Schmuck: Orioles end spring the same way it began, with roster drama

Orioles manager Buck Showalter talks with executive vice president Dan Duquette during spring training at the Ed Smith Stadium complex on Feb. 26, 2016
Orioles manager Buck Showalter talks with executive vice president Dan Duquette during spring training at the Ed Smith Stadium complex on Feb. 26, 2016 (Karl Merton Ferron / Baltimore Sun)

Spring training isn't about perfect endings, which is a good thing for the Orioles, who have spent the final week before the start of the 2016 regular season in the same kind of roster-related turmoil that characterized the early weeks of camp.

It was just five weeks ago that the Orioles were locked in the on-again, off-again negotiations with starting pitcher Yovani Gallardo and got blindsided by free-agent outfielder Dexter Fowler. They emerged from February with Gallardo under contract, but could only wonder what the future might hold for the starting rotation after horrible exhibition debuts by Ubaldo Jimenez and Miguel Gonzalez.


Fast forward to the beginning of April and clarity is still in short supply. The 25-man major league roster will be finalized Sunday and it apparently will include embattled outfielder Hyun Soo Kim, even though executive vice president Dan Duquette went on television Tuesday and said it wouldn't.

The Orioles also announced the decision to release Gonzalez and recoup about $4 million of his 2016 contract, which made sense economically, but still came as a surprise considering that the veteran right-hander had winning records in three of the previous four seasons and was one day removed from his best performance of the exhibition season.


It has been that kind of spring. The contract with Fowler seemed like a done deal, and that was confirmed by several news organizations citing industry sources, but he walked into the Chicago Cubs training facility at about the time the Orioles were expecting him at the Ed Smith Stadium complex.

To be fair, Duquette and manager Buck Showalter never confirmed that the deal was done. But they had to be as surprised as anyone that Fowler and his agent would turn up their noses at a three-year, $35 million deal to accept far less than the Cubs had offered in November.

The Kim situation also is a head-scratcher. The Orioles painted themselves into a corner by signing him to a two-year contract that did not give them the right to send him to the minor leagues, then by Duquette announcing that Kim would not be on the 25-man Opening Day roster.

Now it looks like he will be, though it would be foolhardy to make any more predictions ahead of the roster deadline.

That leaves all sorts of room to speculate about what happened. Did Duquette announce that decision under the assumption that club officials could persuade Kim to accept a minor league assignment instead of a $7 million check for doing nothing? Or, did he simply get ahead of himself and eventually reconsidered burning that much salary?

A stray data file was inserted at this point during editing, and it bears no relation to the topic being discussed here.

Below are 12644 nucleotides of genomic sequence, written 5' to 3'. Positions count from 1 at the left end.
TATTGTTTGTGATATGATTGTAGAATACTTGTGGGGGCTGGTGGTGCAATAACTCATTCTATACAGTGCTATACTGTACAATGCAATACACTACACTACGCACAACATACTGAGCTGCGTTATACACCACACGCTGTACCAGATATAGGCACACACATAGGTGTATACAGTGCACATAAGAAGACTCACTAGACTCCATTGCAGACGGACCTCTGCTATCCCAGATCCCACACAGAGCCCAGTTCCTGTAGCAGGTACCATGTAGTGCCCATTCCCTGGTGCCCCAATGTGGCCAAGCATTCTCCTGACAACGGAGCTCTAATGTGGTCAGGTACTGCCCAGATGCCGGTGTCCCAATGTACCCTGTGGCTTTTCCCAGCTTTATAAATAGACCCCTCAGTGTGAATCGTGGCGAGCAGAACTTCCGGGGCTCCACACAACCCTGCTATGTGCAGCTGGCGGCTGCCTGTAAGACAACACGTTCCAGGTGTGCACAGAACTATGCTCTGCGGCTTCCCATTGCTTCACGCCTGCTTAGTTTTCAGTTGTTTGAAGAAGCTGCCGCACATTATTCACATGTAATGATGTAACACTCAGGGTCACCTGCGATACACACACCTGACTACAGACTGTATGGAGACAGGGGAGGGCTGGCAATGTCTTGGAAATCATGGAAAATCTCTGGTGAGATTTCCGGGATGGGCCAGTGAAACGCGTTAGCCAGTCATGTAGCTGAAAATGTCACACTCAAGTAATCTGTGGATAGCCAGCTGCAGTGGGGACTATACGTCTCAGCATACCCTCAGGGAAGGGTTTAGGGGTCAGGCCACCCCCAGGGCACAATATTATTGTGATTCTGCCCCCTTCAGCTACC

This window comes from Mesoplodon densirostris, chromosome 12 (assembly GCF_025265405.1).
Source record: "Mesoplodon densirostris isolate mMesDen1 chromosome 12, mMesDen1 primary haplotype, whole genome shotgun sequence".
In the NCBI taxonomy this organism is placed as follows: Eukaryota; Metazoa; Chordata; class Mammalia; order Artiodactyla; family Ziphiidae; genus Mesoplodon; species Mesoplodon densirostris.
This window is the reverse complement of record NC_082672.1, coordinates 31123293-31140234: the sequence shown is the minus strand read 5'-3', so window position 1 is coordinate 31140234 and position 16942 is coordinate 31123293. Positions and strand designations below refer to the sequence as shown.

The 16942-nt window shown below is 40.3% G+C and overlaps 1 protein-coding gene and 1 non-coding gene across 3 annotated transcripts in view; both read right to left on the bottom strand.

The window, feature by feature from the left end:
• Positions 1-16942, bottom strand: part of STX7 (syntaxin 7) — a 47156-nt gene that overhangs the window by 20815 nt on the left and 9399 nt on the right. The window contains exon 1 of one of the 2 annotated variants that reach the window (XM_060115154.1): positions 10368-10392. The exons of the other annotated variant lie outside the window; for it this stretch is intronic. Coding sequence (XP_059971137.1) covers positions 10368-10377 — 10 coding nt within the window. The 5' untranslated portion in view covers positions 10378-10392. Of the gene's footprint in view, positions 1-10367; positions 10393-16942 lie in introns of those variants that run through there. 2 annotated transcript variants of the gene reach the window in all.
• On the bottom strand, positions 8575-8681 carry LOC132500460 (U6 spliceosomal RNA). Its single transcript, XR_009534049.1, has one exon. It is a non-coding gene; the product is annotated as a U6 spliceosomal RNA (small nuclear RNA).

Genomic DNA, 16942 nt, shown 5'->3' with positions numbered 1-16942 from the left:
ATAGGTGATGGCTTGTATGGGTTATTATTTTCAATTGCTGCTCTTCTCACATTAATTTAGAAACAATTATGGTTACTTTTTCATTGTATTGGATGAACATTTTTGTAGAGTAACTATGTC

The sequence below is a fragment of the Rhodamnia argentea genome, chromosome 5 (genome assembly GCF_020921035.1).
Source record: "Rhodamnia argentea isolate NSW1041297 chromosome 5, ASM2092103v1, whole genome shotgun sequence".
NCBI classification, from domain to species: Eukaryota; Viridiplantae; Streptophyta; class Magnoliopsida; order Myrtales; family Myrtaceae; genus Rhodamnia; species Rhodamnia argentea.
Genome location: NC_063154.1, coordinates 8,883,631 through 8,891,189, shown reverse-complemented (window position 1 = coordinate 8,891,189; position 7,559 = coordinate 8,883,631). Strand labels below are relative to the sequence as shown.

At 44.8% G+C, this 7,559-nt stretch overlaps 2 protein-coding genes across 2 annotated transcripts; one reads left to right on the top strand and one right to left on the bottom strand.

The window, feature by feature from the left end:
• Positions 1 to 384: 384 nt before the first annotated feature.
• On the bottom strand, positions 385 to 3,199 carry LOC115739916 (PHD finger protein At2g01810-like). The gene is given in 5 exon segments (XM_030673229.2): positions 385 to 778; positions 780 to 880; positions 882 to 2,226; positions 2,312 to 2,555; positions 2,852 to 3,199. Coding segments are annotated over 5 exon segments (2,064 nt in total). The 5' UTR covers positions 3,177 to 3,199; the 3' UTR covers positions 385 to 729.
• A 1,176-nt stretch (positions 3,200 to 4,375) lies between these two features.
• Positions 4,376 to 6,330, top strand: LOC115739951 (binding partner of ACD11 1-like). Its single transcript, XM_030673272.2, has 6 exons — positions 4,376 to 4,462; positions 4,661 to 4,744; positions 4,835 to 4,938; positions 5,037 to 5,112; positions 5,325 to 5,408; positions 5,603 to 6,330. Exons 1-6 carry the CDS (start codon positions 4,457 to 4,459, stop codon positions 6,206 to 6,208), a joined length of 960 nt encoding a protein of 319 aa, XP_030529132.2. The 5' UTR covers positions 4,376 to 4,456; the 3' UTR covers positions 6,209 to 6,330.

Kim didn't shed a lot of light on the situation Friday except to confirm a statement from his agency that he will not accept the minor league assignment. That leaves the Orioles with no option but to carry him or release him, and it appears that they do not want to burn all that money.

They have enough roster flexibility at the moment to buy some time. The decision to reassign slick infielder Paul Janish to minor league camp allows them — if they choose — to keep five outfielders, which leaves enough room for Kim, Nolan Reimold and Rule 5 draftee Joey Rickard to remain on the roster.

The Orioles have expressed the desire to also keep Gonzalez by signing him to a minor league contract, but it seems more likely that he'll get some outside offers to remain in the major leagues. He did stumble last season, but he dealt with multiple injuries, so it won't be difficult for a team in need of an experienced starter or long man to rationalize taking an inexpensive chance on him.

Obviously, the Orioles were not satisfied with his performance this spring after giving him a large raise in his second year of arbitration eligibility, and his performance Tuesday night was not compelling enough to change anybody's mind. Still, the decision to release him was curious considering that he still had a minor league option and the club is not exactly swimming in organizational rotation depth.

With Kevin Gausman on the disabled list after receiving a cortisone shot in his pitching shoulder, the Orioles already have announced that both Mike Wright and Tyler Wilson — originally thought to be competing for the same spot on the pitching staff — have made the team. Vance Worley, who also was competing for that spot, also appears likely to win a place in the bullpen, leaving few rotation options at Triple-A Norfolk.

Of course, no one should be surprised by anything at this point.

It has been that kind of spring.



Read more from columnist Peter Schmuck on his blog, "The Schmuck Stops Here," at baltimoresun.com/schmuckblog.

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